Climate change activist group sets up St Albans branch

The Extinction Rebellion group in St Albans, making the hourglass logo. Picture: Submitted by Extinc

The Extinction Rebellion group in St Albans, making the hourglass logo. Picture: Submitted by Extinction Rebellion - Credit: Archant

A environmental activist group which is rapidly gaining momentum around the UK has set up a new branch in St Albans.

The Extinction Rebellion group in St Albans, making the hourglass logo. Picture: Submitted by Extinc

The Extinction Rebellion group in St Albans, making the hourglass logo. Picture: Submitted by Extinction Rebellion - Credit: Archant

Extinction Rebellion, or referred to as XR, aim to drive radical Governmental change through nonviolent resistance and protests, in order to slow or halt climate change.

The group has made national headlines by blocking traffic through the centre of London at rush hour, causing long queues and angering commuters.

Nine Extinction Rebellion members were recently arrested after gluing themselves to the front of a central London hotel.

There are now about 150 Extinction Rebellion groups all over the country. The St Albans branch are kicking off their campaign by hosting a talk called Heading For Extinction (And What To Do About It).

The Extinction Rebellion group in St Albans outside St Albans Cathedral. Picture: Submitted by Extin

The Extinction Rebellion group in St Albans outside St Albans Cathedral. Picture: Submitted by Extinction Rebellion - Credit: Archant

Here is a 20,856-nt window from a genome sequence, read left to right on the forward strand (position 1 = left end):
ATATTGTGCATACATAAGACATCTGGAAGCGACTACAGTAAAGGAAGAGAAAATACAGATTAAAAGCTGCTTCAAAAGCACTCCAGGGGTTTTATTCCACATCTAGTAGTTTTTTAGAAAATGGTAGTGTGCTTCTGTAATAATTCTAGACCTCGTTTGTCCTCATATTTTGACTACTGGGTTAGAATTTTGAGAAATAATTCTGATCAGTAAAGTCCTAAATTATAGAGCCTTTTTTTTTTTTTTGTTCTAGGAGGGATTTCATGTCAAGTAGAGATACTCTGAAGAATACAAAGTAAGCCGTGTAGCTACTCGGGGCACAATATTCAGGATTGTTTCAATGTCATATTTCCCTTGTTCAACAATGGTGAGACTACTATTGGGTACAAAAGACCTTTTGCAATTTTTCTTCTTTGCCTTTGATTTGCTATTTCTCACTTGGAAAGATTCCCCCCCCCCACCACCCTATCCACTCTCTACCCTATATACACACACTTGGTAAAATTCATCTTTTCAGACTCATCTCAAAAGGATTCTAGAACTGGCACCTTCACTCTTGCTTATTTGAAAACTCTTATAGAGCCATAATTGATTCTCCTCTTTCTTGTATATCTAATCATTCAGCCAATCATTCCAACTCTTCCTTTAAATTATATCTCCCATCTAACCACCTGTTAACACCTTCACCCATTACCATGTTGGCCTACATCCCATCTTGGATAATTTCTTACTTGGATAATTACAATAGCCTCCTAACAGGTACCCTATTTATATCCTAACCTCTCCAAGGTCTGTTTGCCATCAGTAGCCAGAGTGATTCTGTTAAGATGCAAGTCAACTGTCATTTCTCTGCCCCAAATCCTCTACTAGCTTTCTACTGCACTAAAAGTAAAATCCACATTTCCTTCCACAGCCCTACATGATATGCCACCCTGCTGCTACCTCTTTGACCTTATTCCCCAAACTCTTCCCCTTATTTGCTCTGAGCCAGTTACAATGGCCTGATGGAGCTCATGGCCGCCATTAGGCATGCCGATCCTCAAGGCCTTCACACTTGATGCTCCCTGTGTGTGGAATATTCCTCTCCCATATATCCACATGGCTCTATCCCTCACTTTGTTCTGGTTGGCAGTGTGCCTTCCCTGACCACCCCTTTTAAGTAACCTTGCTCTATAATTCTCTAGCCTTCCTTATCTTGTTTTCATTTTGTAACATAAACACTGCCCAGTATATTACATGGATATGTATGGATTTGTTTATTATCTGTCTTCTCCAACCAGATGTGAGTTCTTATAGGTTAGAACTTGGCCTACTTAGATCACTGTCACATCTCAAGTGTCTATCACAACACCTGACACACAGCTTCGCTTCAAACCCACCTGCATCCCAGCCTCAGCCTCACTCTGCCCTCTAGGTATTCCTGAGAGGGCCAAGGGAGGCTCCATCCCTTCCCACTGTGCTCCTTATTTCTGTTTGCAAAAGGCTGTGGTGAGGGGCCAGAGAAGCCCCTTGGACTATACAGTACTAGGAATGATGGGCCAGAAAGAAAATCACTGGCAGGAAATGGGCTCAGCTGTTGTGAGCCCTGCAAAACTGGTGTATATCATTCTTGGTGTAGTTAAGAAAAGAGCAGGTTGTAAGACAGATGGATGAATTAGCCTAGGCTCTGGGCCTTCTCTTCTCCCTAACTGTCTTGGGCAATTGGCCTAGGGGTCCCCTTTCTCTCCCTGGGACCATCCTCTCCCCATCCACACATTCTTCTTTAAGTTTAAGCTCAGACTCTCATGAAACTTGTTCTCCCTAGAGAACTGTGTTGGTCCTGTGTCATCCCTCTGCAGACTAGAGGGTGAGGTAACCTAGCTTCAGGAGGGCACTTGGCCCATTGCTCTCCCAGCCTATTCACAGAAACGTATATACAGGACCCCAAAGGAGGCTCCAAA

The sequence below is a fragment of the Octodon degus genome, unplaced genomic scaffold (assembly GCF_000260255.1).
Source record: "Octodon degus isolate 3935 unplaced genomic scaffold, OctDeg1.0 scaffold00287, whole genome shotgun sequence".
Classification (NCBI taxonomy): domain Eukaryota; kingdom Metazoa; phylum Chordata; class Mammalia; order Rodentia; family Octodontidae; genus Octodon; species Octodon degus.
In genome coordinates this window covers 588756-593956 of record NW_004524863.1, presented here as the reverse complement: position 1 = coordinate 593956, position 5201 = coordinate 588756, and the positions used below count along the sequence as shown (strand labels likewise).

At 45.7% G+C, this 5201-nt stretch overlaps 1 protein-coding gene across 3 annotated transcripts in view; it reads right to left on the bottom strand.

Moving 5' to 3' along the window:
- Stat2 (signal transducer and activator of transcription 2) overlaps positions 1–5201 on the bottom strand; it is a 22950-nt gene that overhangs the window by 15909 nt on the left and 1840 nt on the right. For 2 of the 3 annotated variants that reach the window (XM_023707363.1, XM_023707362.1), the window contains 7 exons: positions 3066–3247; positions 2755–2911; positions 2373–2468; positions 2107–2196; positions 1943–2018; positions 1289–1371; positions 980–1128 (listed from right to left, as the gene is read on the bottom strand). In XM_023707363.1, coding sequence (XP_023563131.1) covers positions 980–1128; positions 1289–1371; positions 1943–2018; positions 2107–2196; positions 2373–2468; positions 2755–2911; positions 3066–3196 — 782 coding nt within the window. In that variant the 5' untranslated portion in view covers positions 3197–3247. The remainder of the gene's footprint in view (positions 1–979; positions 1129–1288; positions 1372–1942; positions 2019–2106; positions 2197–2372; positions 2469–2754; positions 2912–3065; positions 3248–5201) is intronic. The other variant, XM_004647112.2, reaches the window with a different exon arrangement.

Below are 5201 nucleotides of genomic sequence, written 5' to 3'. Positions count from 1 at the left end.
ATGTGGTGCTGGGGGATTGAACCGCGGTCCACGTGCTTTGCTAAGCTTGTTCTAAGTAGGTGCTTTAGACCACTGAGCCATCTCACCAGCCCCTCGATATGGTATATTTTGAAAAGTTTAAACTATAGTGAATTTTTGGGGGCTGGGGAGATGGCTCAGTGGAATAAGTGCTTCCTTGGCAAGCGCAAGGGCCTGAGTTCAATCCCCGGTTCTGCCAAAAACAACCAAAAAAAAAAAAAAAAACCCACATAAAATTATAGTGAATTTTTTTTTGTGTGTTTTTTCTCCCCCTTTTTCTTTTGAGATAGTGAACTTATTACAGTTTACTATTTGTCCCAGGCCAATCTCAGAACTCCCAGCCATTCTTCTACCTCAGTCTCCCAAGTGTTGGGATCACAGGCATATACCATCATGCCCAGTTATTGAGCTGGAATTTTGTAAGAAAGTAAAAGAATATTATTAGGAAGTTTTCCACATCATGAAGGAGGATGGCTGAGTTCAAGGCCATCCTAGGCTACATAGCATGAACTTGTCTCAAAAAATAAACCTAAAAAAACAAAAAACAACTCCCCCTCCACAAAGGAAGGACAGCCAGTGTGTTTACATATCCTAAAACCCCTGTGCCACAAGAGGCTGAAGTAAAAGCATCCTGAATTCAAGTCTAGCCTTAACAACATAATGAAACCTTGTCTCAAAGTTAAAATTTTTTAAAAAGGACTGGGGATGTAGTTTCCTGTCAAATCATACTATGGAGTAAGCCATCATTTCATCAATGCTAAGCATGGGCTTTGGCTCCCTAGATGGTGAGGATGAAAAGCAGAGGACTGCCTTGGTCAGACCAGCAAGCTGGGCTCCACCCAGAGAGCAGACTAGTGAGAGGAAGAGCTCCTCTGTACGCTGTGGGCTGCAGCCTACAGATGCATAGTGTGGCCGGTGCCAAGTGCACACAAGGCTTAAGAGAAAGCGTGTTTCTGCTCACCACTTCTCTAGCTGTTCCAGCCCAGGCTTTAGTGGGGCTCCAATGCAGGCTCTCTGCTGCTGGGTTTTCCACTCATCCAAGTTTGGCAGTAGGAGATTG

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Members also gathered outside St Albans Cathedral to make the Extinction Rebellion logo [pictured].

Flamstead resident Dr Emily Spry, who has two young daughters, joined the St Albans group.

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She said: “The science is clear but the politicians aren’t doing enough and we need to let them know how worried people are about what is happening to our planet.”

Dr Spry said a tipping point is fast approaching, where lack of ice in the sea leads to further warming that cannot be stopped by reducing the use of fossil fuel.

The UK just enjoyed an uncharacteristically warm February, with Rothamsted Research reporting that winter sunshine over St Albans district totalled 137.7 hours and the average maximum temperature was the highest in that month since records began.

Scientists at the famous lab say it was the second sunniest February overall since 1891.

In December last year, the BBC reported that well-known nature documentary maker Sir David Attenborough described global warming as humanity’s greatest threat in thousands of years.

He said it could lead to civilisation collapse and the extinction of “much of the natural world”.

St Albans’ Extinction Rebellion talk will be held from 7.30pm to 9.30pm on March 12 at Trinity United Reformed Church on Beaconsfield Road.

Find out more about Extinction Rebellion at www.xr-stalbans.org.uk

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